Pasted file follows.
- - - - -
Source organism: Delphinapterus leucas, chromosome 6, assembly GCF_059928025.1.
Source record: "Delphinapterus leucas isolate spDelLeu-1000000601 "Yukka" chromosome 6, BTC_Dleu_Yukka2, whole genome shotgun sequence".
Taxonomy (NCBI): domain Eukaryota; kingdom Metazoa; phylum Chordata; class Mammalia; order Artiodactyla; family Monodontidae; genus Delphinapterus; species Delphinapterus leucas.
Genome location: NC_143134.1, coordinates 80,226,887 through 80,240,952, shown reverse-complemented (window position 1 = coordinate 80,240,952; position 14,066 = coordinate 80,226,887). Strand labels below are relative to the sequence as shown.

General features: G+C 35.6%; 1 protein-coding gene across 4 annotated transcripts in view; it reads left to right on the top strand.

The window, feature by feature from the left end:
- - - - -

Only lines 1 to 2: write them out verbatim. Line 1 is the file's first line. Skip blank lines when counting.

Source organism: Delphinapterus leucas, chromosome 6, assembly GCF_059928025.1.
Source record: "Delphinapterus leucas isolate spDelLeu-1000000601 "Yukka" chromosome 6, BTC_Dleu_Yukka2, whole genome shotgun sequence".